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STEM CELL THERAPY


Stem cells are biological cells found in all multicellular organisms, that can divide and differentiate into diverse specialized cell types and can self-renew to produce more stem cells. In mammals, there are two broad types of stem cells: Embryonic Stem Cells, which are isolated from the inner cell mass of blastocysts, and adult stem cells, which are found in various tissues. In adult organisms, Adult Stem Cells and progenitor cells act as a repair system for the body, replenishing adult tissues. In a developing embryo, stem cells can differentiate into all the specialized cells (these are called pluripotent cells), but also maintain the normal turnover of regenerative organs, such as blood, skin, or intestinal tissues.



FAQs about stem cell therapy


  1. What are stem cells?

  2. What is stem cell therapy?

  3. What are the conditions curable by stem cell therapy?

  4. How is the procedure done?

  5. Does stem cell therapy involve complications and side-effects?

  6. Why most clinicians don’t agree with the effectiveness of stem cell therapy?

  7. Why is it still not an approved therapy?



Answers

  1. Stem cells are biological cells found in all multicellular organisms, that can divide and differentiate into diverse specialized cell types and can self-renew to produce more stem cells. In mammals, there are two broad types of stem cells: embryonic stem cells, which are isolated from the inner cell mass of blastocysts, and adult stem cells, which are found in various tissues. In adult organisms, stem cells and progenitor cells act as a repair system for the body, replenishing adult tissues. In a developing embryo, stem cells can differentiate into all the specialized cells (these are called pluripotent cells), but also maintain the normal turnover of regenerative organs, such as blood, skin, or intestinal tissues.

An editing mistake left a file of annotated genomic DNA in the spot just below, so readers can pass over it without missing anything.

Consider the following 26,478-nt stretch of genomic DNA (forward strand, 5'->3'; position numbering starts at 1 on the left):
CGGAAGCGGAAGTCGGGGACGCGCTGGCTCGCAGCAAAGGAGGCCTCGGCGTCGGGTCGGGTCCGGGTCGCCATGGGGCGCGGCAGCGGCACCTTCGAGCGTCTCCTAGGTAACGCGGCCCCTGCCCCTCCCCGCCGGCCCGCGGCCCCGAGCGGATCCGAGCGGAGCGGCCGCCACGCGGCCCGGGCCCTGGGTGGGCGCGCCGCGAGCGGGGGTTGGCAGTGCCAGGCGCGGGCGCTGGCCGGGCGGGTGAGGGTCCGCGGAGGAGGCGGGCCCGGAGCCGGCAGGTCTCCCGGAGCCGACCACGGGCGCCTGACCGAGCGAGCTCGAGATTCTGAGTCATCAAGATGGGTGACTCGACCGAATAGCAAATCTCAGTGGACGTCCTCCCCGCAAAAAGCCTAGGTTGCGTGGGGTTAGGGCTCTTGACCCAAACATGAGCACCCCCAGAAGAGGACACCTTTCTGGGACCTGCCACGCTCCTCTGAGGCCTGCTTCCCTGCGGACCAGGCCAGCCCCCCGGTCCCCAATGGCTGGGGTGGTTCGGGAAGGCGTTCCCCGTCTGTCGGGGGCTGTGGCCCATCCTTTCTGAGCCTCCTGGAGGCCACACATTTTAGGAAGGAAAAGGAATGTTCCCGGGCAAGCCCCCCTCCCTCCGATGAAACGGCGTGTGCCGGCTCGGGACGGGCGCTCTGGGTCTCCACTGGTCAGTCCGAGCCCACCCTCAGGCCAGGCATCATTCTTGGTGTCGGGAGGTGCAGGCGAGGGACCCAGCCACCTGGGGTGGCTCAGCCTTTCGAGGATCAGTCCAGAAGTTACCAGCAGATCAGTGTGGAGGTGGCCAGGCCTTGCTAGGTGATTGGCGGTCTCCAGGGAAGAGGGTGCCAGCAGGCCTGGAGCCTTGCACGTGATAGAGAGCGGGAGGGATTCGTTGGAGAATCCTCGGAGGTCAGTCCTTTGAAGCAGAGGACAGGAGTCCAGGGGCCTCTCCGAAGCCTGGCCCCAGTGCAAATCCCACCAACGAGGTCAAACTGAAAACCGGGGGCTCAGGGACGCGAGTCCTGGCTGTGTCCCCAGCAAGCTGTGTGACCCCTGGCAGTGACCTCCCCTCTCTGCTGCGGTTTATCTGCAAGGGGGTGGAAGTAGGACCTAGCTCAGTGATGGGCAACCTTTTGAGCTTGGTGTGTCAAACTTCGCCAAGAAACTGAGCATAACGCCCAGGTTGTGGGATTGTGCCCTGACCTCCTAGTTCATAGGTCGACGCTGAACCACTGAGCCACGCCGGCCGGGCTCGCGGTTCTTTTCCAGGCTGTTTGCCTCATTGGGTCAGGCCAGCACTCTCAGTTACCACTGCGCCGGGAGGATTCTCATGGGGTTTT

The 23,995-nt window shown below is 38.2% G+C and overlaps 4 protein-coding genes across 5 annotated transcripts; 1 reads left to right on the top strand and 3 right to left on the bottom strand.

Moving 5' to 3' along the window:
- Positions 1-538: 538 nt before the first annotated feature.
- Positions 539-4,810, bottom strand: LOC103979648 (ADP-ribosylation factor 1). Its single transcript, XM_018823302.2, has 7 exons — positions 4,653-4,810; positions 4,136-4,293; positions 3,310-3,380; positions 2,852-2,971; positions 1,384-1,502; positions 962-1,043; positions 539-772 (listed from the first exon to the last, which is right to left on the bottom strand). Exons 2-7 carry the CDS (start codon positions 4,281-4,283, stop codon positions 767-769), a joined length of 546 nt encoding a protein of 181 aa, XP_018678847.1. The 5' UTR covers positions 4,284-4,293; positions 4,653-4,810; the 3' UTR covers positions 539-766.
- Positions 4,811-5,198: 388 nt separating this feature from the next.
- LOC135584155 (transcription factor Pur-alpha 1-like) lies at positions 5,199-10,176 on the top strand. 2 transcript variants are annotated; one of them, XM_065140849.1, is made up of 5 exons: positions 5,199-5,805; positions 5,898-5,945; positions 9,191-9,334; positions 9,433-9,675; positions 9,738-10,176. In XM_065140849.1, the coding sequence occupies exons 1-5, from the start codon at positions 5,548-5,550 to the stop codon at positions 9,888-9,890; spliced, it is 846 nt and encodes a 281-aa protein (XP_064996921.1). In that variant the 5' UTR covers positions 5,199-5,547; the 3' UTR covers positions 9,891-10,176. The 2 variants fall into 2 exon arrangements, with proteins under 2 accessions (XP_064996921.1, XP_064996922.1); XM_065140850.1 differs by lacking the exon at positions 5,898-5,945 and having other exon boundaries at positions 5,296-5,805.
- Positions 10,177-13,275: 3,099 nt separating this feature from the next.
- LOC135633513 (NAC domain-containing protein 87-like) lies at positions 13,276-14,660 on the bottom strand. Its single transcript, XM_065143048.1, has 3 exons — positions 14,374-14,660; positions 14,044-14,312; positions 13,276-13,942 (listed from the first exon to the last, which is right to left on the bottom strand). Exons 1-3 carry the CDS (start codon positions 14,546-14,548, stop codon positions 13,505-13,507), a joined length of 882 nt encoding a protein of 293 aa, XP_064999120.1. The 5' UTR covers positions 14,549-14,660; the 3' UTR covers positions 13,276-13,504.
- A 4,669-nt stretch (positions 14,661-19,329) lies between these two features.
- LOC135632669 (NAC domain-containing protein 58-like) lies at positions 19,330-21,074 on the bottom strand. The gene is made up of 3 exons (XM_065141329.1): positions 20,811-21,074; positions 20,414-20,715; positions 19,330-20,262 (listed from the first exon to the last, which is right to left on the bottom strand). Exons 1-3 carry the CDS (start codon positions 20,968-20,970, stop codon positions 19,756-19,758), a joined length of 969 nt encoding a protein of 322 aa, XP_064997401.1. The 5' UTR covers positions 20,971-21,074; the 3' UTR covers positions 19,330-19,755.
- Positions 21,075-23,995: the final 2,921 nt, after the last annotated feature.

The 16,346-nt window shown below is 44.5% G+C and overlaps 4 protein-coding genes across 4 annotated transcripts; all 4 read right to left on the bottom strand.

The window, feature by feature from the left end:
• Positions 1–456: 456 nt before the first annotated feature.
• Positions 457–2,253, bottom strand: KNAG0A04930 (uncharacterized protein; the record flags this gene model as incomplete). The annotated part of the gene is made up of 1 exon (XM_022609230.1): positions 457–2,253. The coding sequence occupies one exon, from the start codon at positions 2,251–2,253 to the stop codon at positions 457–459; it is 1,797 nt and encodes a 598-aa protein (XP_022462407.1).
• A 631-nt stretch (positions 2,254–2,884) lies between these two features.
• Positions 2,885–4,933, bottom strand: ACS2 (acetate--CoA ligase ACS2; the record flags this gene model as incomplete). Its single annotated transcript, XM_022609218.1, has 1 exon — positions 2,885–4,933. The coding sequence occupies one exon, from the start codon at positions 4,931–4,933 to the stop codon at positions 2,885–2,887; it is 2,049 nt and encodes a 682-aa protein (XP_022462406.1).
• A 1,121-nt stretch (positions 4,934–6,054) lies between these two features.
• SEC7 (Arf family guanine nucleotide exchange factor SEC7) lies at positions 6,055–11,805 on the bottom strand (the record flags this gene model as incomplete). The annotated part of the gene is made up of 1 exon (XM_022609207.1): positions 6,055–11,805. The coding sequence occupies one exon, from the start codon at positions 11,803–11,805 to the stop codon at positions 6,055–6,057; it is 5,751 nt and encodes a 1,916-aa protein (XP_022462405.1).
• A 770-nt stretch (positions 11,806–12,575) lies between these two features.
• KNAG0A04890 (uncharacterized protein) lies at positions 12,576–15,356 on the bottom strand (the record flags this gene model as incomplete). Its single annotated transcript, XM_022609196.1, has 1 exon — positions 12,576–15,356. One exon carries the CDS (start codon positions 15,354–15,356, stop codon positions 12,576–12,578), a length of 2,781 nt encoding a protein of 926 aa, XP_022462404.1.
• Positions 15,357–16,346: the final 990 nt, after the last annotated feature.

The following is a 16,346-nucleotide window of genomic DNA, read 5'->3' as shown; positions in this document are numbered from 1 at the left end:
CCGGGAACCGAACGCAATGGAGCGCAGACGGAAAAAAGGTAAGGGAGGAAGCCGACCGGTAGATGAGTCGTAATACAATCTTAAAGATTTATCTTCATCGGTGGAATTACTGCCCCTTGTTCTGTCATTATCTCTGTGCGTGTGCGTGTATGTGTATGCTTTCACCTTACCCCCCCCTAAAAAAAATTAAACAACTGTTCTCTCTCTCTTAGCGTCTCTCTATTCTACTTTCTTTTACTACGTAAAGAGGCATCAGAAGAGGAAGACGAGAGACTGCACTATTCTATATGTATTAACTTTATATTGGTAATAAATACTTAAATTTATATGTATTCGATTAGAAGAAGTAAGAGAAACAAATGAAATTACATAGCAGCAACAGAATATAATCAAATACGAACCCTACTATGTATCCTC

2. Due to their unique regenerative abilities, stem cells offer new potentials for treating diseases such as diabetes, and heart disease. However, much work remains to be done in the laboratory and the clinic to understand how to use these cells for cell-based therapies to treat disease, which is also referred to as regenerative or reparative medicine.

  3. Spinal cord injury

    Cerebral Palsy

    Autism

    Motor Neuron diseases

    Cerebral Palsy

    Optic nerve atrophy

    Retinitis Pigmentosa

    Macular degeneration

    Muscular dystrophy

    Diabetes

    Heart diseases

    Lung diseases

    Acute or Chronic Kidney Disease

    Acute or Chronic Liver Disease

    Parkinson's disease

    Alzheimer's disease

    Rheumatoid Arthritis

    Osteonecrosis or Avascular necrosis

    Sickle cell anemia

    Organ failure

  4. Stem cells present in the bone marrow. The bone marrow is aspirated from the iliac crest of the patient and concentrated in a centrifuge. The stem cell-rich bone marrow concentrate is then injected into the patient’s body according to the need of the patient.

  5. These stem cells are well tolerated, with no patient deaths, no toxicity or any adverse side effects reported, thus providing for large-scale clinical use.

  6. The efficiency of stem cells in curing most diseases has been experimentally proven. Whereas for some clinical conditions, they are still under research and experimental trials.

  7. Because the therapy is still under research. But very soon it is expected to become an approved therapy.

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